Annual Open House and Fish Release Nicomekl Hatchery, Langley April 25, 11am-2pm Come out and help release 20,000 Chinook salmon into the creek. There will also be tours, hot dogs and pop by donation. www.nicomeklhatchery.com Timberline Ranch Family Festival 2015 Timberline Ranch, Maple Ridge April 25 This event will feature western shows, pony rides, hay rides, a petting zoo, a western photo booth, archery, climbing wall activities, door prizes, and a whole array of other exciting activities that are fun for families of all ages! www.timberlineranch.com Party for the Planet City Hall Plaza, Surrey April 25, 10am-6pm This is a free event for the whole family, which features a day of live entertainment, exciting eco-information and interactive activities, and highlights of the city’s great green initiatives. 604.591.4811 www.surrey.ca/partyfortheplanet/ EarthFest Nature Festival & Open House Burnaby Lake Regional Park April 26, 11am-3pm Featuring trail walks, kid-friendly outdoor activities, guided tours of the wildlife hospital, activities with local nature groups, free bird and bee box building and the chance to meet our wildlife rehabilitators, as well as entertainment and raffles. 604.526.2747 | www.wildliferescue.ca
Visit www.westcoastfamilies.com/events_calendar for more family friendly events this month! To have your event included in the WestCoast Families community calendar, please email your details to firstname.lastname@example.org. Go to www.westcoastfamilies.com to see more local and community family events in your area. April 2015 29
last look Backyard Waterfall by Jodi Iverson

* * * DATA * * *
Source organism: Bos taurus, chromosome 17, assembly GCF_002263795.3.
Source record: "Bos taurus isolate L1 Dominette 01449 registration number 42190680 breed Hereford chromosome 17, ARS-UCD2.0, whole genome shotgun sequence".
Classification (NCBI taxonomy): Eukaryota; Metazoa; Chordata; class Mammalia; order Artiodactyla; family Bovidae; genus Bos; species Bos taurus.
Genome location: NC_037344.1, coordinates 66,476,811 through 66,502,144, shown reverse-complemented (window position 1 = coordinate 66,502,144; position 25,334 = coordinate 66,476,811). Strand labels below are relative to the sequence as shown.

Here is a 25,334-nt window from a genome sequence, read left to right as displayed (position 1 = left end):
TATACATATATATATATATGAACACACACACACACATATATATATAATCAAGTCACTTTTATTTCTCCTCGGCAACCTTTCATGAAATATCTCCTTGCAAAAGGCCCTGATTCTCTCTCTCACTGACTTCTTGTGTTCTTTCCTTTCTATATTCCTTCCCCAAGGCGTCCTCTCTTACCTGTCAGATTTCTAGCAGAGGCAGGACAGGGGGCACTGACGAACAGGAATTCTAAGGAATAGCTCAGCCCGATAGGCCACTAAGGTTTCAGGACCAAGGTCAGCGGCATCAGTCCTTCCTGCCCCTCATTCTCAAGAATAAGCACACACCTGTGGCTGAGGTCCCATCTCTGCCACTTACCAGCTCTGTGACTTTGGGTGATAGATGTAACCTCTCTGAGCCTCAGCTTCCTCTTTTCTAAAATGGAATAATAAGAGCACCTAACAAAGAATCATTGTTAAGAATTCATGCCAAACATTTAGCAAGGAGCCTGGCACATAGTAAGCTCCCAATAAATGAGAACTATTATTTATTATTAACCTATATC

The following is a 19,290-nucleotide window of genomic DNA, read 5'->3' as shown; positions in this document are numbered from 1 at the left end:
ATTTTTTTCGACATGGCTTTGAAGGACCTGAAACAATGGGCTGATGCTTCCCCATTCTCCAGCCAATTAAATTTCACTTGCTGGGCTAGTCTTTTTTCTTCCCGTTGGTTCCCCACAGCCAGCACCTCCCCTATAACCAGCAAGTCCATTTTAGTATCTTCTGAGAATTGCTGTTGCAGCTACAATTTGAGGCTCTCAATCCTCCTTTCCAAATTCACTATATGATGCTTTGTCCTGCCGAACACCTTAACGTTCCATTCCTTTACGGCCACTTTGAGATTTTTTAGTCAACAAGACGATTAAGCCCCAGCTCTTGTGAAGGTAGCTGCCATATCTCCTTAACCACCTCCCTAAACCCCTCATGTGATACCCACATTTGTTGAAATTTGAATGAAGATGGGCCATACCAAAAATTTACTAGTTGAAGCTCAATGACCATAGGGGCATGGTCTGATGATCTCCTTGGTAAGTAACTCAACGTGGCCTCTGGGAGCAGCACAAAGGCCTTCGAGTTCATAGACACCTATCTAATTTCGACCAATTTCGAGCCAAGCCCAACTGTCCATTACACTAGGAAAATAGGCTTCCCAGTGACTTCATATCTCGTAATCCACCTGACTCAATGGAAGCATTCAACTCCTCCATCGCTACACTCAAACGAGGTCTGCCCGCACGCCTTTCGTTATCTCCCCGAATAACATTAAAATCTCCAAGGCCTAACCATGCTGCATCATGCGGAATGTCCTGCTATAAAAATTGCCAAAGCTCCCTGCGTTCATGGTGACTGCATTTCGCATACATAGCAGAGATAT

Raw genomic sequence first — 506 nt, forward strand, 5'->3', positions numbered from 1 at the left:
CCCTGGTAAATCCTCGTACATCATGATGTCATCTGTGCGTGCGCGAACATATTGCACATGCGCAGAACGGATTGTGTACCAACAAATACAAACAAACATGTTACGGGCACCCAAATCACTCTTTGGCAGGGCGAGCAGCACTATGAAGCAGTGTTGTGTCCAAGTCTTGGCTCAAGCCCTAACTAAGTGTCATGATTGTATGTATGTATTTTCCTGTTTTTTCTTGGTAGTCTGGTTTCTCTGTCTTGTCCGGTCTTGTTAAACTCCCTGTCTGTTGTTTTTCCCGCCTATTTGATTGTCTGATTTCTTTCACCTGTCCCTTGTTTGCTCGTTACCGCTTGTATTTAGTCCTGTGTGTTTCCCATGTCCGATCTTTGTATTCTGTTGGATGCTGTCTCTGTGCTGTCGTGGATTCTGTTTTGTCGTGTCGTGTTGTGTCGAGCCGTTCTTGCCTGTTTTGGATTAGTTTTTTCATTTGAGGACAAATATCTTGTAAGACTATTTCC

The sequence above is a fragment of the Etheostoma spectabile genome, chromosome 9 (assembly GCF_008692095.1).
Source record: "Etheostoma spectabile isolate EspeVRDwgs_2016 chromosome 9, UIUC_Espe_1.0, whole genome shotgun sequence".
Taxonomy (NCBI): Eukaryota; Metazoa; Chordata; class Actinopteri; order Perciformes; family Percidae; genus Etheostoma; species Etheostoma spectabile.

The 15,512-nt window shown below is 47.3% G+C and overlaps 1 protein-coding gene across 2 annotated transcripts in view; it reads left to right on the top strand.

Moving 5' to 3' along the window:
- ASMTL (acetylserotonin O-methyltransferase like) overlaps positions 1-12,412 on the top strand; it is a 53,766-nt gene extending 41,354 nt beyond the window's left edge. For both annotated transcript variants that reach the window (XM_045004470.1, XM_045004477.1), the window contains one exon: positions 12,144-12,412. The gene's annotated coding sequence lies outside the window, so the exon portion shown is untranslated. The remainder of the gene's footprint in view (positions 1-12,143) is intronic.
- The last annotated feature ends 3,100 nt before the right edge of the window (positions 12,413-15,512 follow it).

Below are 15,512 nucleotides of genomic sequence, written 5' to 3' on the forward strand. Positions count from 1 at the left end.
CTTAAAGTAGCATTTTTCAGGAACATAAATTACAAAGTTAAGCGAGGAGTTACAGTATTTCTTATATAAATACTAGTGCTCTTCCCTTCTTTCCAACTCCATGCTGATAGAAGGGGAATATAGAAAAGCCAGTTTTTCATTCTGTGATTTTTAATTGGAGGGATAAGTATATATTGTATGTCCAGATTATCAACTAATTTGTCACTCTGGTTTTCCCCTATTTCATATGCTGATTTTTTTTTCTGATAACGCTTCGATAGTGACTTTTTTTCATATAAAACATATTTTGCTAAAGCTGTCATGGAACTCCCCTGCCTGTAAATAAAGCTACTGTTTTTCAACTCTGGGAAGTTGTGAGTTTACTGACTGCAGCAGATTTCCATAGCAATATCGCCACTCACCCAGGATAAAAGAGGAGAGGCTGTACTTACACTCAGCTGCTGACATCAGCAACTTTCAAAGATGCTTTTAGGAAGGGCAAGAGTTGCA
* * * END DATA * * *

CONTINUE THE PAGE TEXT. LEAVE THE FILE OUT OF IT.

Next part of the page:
Spring has sprung and the kids are ready to play outside! Encourage outdoor play with this fun and educational DIY project.
materials • Base – We used a piece of garden lattice, but this could be your fence, a pallet, or a frame you build, use your imagination! • Zap straps and electrical tape for attaching your objects to the base • Various objects for the water to flow through – we used things we found in our own home. Get creative! • A large tub or two to collect and reuse your water • Box cutter
make it! Step 1: Lay your materials out in a pattern you like (I took a photo of my configuration so as not to forget during assembly!) Step 2: Use cable ties and electrical tape to secure your materials to the base. Step 3: Once your materials are secured to your liking, it is time to test. This is the fun part! Encourage children to hypothesize: Will the water make it? Will we need to make adjustments? Step 4: Make the necessary adjustments to properly direct the flow of water.
get them engaged! • Gravity causes the water to flow downhill. How else can we see gravity in action? • One reason we recycle the water we use is because it benefits our environment by preserving water for other purposes. What are some of these purposes? • Engineering is the science of design, building, and use of machines and structures. What are some jobs that require engineering?
From the farm
to your family.